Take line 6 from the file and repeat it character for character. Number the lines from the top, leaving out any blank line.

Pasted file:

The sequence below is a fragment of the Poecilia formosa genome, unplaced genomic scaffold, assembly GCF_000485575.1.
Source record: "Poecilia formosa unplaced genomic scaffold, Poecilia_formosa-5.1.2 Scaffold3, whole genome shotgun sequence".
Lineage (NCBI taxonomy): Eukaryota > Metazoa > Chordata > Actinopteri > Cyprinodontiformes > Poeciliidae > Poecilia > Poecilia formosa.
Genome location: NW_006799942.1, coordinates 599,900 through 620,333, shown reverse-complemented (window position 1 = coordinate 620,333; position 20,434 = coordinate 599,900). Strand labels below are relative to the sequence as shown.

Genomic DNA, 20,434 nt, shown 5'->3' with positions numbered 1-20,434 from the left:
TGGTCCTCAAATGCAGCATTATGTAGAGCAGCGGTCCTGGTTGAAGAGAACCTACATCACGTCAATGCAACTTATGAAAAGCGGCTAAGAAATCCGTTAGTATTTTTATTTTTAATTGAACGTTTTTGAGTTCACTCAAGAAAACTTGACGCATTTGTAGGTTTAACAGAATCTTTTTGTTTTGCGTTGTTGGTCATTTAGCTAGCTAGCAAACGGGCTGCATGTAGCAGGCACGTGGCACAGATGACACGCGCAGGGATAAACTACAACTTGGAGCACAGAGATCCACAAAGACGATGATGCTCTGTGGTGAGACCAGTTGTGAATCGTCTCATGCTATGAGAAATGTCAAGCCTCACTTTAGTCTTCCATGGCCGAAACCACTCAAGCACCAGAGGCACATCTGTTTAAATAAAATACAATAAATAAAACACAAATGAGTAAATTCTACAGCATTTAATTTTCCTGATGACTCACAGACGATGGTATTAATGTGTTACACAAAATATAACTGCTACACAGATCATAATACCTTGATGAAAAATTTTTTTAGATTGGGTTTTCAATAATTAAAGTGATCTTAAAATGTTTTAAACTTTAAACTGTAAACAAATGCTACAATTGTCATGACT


TGGTCCTCAAATGCAGCATTATGTAGAGCAGCGGTCCTGGTTGAAGAGAACCTACATCACGTCAATGCAACTTATGAAAAGCGGCTAAGAAATCCGTTAGTATTTTTATTTTTAATTGAACGTTTTTGAGTTCACTCAAGAAAACTTGACGCATTTGTAGGTTTAACAGAATCTTTTTGTTTTGCGTTGTTGGTCATTTAGCTAGCTAGCAAACGGGCTGCATGTAGCAGGCACGTGGCACAGATGACACGCGCAGGGATAAACTACAACTTGGAGCACAGAGATCCACAAAGACGATGATGCTCTGTGGTGAGACCAGTTGTGAATCGTCTCATGCTATGAGAAATGTCAAGCCTCACTTTAGTCTTCCATGGCCGAAACCACTCAAGCACCAGAGGCACATCTGTTTAAATAAAATACAATAAATAAAACACAAATGAGTAAATTCTACAGCATTTAATTTTCCTGATGACTCACAGACGATGGTATTAATGTGTTACACAAAATATAACTGCTACACAGATCATAATACCTTGATGAAAAATTTTTTTAGATTGGGTTTTCAATAATTAAAGTGATCTTAAAATGTTTTAAACTTTAAACTGTAAACAAATGCTACAATTGTCATGACT